By Cindy Naas
Even city gardeners with no gardens can grow wonderful fresh vegetables and flowers.
The trick is to collect an attractive assortment of pots and other containers. However, preparing your soil for use in pots is even more important to the success of your urban garden when using containers.
For the container gardener, getting the right mix of soil and amendments can be worth more than the elusive pot of gold- but luckily, also easier to find.
Plain Old Dirt?
The first impulse of someone new to container gardening is to spend a lot on an assortment of decorative pots and then go home, dig up some dirt and fill them.
Trust me, it doesn’t work, at least not well. There are several challenges to successful container gardening and all are directly related to soil type. First, containers dry out really rapidly. Soil amendments are needed to improve the water retention of the soil. Next, nutrients can become rapidly depleted in container soil, so the soil has to be rich and also as easily replenished as possible. Finally, and this is probably the biggest problem, container soil tends to become compacted and hard quite easily, and this will kill your plants.
Mix it up!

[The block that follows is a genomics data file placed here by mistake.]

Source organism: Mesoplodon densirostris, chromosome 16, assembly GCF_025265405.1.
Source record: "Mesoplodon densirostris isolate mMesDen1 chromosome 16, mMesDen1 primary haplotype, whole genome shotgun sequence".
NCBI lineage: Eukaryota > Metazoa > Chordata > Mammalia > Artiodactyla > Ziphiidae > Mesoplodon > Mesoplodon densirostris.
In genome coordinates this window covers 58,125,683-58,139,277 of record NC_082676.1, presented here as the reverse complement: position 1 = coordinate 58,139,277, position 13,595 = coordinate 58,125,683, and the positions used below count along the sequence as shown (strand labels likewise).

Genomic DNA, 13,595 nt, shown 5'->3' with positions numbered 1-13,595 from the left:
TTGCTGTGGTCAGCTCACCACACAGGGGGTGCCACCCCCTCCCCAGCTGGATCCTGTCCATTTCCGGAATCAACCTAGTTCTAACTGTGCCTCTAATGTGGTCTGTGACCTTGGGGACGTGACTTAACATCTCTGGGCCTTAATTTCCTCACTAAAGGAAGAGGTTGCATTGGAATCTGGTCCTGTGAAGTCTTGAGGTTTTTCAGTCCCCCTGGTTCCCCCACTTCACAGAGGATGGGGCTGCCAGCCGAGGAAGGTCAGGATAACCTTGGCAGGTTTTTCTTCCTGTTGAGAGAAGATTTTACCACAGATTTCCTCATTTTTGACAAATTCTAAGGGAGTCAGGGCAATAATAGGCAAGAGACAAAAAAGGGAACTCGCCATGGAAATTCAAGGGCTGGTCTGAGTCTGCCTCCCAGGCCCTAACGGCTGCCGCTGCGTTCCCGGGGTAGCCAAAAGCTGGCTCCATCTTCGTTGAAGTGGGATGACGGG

Containers are still a wonderful option for urban gardeners despite all of the problems. Learn to mix your own potting soil for container gardens and you can turn your balcony or stairs into the garden you’ve always dreamed of.
There are commercially available soilless potting soil mixes for containers. The soilless mixes are light enough that they don’t compact easily. While those are good for houseplants and even for growing pots full of colourful annual flowers, your veggies need something a little more nutritious.
Adding composted manure will add nutrients to the soil. Adding in a small amount of a good quality triple mix – usually black earth, compost and peat moss – will also give it an extra bit of nutrients in addition to boosting the water retention qualities of your soil. Here is the soil recipe I use in my own containers:
Soil mixture for container gardens
- 3 parts soilless potting soil
- 1 part composted cow manure
- 2 parts triple mix
Using this combination of soilless potting mixture and organic amendments will get your containers of veggies off to a great start – your tomatoes will thank you!